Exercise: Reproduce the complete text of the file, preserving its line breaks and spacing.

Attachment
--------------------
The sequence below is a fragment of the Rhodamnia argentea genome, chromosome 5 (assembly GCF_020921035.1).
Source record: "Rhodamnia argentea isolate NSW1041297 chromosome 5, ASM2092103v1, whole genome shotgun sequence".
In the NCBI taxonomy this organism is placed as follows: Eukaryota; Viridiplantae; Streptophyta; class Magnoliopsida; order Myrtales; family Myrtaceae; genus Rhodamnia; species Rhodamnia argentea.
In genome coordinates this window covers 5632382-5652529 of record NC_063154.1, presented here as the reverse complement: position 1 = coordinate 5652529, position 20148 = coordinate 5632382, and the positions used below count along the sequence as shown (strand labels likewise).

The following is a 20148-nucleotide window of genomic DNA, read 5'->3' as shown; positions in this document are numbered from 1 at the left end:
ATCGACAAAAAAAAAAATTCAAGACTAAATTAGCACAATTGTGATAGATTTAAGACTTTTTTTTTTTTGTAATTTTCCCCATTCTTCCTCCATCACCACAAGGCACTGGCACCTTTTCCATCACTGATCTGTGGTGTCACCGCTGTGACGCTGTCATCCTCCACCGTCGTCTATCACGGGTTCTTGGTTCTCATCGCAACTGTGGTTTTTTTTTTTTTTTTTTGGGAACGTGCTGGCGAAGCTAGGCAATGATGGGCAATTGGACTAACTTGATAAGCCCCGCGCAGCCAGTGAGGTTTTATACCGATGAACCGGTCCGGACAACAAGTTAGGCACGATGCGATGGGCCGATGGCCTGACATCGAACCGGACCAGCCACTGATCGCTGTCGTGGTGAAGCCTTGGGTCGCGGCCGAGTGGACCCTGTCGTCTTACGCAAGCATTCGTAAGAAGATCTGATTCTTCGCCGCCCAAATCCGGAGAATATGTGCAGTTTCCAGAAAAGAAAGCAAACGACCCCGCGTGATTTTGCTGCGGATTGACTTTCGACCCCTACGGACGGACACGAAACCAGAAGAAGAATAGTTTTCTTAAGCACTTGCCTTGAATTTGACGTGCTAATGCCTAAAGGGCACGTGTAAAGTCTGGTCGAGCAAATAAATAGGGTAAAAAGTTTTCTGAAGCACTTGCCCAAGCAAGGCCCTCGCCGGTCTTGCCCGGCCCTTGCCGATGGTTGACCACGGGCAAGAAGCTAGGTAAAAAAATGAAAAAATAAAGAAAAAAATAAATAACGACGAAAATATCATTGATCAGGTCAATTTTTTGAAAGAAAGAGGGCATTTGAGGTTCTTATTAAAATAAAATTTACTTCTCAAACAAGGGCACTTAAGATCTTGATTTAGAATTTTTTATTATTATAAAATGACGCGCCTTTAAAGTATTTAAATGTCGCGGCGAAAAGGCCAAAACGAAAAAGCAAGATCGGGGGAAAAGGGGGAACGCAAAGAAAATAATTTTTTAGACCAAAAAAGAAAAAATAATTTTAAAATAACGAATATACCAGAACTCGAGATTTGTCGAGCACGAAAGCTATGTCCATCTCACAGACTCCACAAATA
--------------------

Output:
The sequence below is a fragment of the Rhodamnia argentea genome, chromosome 5 (assembly GCF_020921035.1).
Source record: "Rhodamnia argentea isolate NSW1041297 chromosome 5, ASM2092103v1, whole genome shotgun sequence".
In the NCBI taxonomy this organism is placed as follows: Eukaryota; Viridiplantae; Streptophyta; class Magnoliopsida; order Myrtales; family Myrtaceae; genus Rhodamnia; species Rhodamnia argentea.
In genome coordinates this window covers 5632382-5652529 of record NC_063154.1, presented here as the reverse complement: position 1 = coordinate 5652529, position 20148 = coordinate 5632382, and the positions used below count along the sequence as shown (strand labels likewise).

The following is a 20148-nucleotide window of genomic DNA, read 5'->3' as shown; positions in this document are numbered from 1 at the left end:
ATCGACAAAAAAAAAAATTCAAGACTAAATTAGCACAATTGTGATAGATTTAAGACTTTTTTTTTTTTGTAATTTTCCCCATTCTTCCTCCATCACCACAAGGCACTGGCACCTTTTCCATCACTGATCTGTGGTGTCACCGCTGTGACGCTGTCATCCTCCACCGTCGTCTATCACGGGTTCTTGGTTCTCATCGCAACTGTGGTTTTTTTTTTTTTTTTTTGGGAACGTGCTGGCGAAGCTAGGCAATGATGGGCAATTGGACTAACTTGATAAGCCCCGCGCAGCCAGTGAGGTTTTATACCGATGAACCGGTCCGGACAACAAGTTAGGCACGATGCGATGGGCCGATGGCCTGACATCGAACCGGACCAGCCACTGATCGCTGTCGTGGTGAAGCCTTGGGTCGCGGCCGAGTGGACCCTGTCGTCTTACGCAAGCATTCGTAAGAAGATCTGATTCTTCGCCGCCCAAATCCGGAGAATATGTGCAGTTTCCAGAAAAGAAAGCAAACGACCCCGCGTGATTTTGCTGCGGATTGACTTTCGACCCCTACGGACGGACACGAAACCAGAAGAAGAATAGTTTTCTTAAGCACTTGCCTTGAATTTGACGTGCTAATGCCTAAAGGGCACGTGTAAAGTCTGGTCGAGCAAATAAATAGGGTAAAAAGTTTTCTGAAGCACTTGCCCAAGCAAGGCCCTCGCCGGTCTTGCCCGGCCCTTGCCGATGGTTGACCACGGGCAAGAAGCTAGGTAAAAAAATGAAAAAATAAAGAAAAAAATAAATAACGACGAAAATATCATTGATCAGGTCAATTTTTTGAAAGAAAGAGGGCATTTGAGGTTCTTATTAAAATAAAATTTACTTCTCAAACAAGGGCACTTAAGATCTTGATTTAGAATTTTTTATTATTATAAAATGACGCGCCTTTAAAGTATTTAAATGTCGCGGCGAAAAGGCCAAAACGAAAAAGCAAGATCGGGGGAAAAGGGGGAACGCAAAGAAAATAATTTTTTAGACCAAAAAAGAAAAAATAATTTTAAAATAACGAATATACCAGAACTCGAGATTTGTCGAGCACGAAAGCTATGTCCATCTCACAGACTCCACAAATA